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The story's done, but class isn't over!

November 29, 2015

Whether you are on a block schedule and are always left with time after you finish asking a story or a story carries over into a second class period and leaves you with 30 minutes of time to fill, you’ve probably wondered “what activities can I do with this story NOW?” Some of my favorite activities require printed copies of the class story, and it is important for students to read the story at some point (as opposed to hearing it again).

Right after I’ve finished asking a story, I like to use a story activity that allows me to repeat the story in its entirety. This serves to provide more repetitions of all of the target structures, and it will remind students what happened in the story so that they can recall the events better when completely other story activities. If you finish the story in the middle of a period or block, you won’t yet have a complete, typed story to read with students, so you need to use an activity that will allow you to do an oral retell of the story or that will generate said complete, typed story.

Activities that will allow for a complete oral retell (no printed text needed):

Click on the title of each activity for a detailed description.

Embedded storyboard: You retell the story, and students illustrate the storyboard. Embedded storyboards (developed by the Embedded Reading duo of Michele and Laurie) help students to analyze the story structure (main plot vs. additional details) and they provide excellent scaffolding for re-tells.

Class storybook illustration: As you retell the story, you divide it into scenes and assign a scene to a student or group of students. Once the retell is complete, you set students to work illustrating their assigned scene, and you later create a class storybook with their illustrations. (Then you could scan and send it to Mike Peto to add to his collaborative class story library!)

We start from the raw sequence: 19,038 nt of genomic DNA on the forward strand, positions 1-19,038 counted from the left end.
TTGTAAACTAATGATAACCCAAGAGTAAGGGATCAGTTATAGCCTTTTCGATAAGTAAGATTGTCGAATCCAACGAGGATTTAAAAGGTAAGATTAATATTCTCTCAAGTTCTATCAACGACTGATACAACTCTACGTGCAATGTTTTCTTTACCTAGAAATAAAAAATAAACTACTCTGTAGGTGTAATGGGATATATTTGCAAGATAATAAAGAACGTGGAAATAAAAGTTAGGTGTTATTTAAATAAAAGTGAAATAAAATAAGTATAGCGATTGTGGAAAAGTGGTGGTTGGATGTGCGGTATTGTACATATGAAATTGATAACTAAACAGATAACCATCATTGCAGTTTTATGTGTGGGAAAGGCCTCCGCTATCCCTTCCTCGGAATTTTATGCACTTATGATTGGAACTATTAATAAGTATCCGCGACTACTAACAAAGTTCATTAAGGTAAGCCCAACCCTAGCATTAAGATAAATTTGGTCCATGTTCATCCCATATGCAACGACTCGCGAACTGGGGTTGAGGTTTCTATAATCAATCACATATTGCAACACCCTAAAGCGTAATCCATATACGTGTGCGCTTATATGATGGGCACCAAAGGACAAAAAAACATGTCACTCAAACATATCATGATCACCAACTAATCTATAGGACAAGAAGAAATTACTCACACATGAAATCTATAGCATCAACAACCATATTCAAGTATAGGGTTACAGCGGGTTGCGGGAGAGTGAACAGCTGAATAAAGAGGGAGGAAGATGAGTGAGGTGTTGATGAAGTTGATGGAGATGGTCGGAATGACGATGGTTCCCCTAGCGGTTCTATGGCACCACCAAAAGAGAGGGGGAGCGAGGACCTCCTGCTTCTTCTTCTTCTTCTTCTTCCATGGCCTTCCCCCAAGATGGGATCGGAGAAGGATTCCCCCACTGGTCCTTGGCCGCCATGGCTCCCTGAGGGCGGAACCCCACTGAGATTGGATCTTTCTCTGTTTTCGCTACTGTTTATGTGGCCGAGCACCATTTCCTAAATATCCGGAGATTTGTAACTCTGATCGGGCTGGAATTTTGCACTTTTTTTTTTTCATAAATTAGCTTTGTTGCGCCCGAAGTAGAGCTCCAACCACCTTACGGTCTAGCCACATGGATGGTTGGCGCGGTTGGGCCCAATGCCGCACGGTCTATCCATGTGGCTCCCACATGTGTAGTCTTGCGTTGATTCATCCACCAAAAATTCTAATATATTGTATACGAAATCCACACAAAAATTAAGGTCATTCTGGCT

Simultaneous acting: Divide students into groups, assign roles from the story, and then let students loose acting out the story in their small groups as you retell it.

Back At’cha: Divide the class into two teams and have them compete to say something that happened in the story that hasn’t already been shared. When you’re done, you’ll have a complete, typed text.

Cooperative Mural: Students take turns coming to the board to illustrate the story as you retell it. You could also do Individual Murals, in which students illustrate the story on their own (in mural or storyboard form) while you retell it.

Story Strips: Students write down two events or pieces of information that they remember from the story and then take turns sharing it with the class. You guide the activity and help the class put the events in order, so that when you are done you will be able to read through the story in its entirety.

Once you've done a complete retell of the story, there are lots of other activities that you can do that will review some events and ideas from the story.

Activities that you can do without a written copy of the text but work best after you’ve already retold the story at least once:

Pencil Grab: Put students in pairs and place a pencil between them. Then, you make a true or false statement about the story and the students in each pair compete to grab the pencil first if it is true.

Write, Draw, Pass: Students take turns writing, illustrating, and interpreting illustrations of events from the story.

Story Elements Glove: With teacher guidance, students identify the five story elements of the class story and express an opinion about it.

Liar, Liar: Students write two true and one false statement about the story, then classmates identify the false statement.

Jeopardy Q&A: You give students the answer to a question about the story, and students write a question that would elicit that answer.

Top Ten: Students identify the ten most important events from the story (I like to follow it with a Running Dictation and then Pick the Pic)

T/F Storyboard Quiz: Students use storyboards that they’ve illustrated to write a T/F quiz for their classmates.

Before/After Communicative: Students illustrate events from the story and then ask classmates to identify what happened before or after that event.

15+ activities that your students can do for any reading--perfect for language classes!

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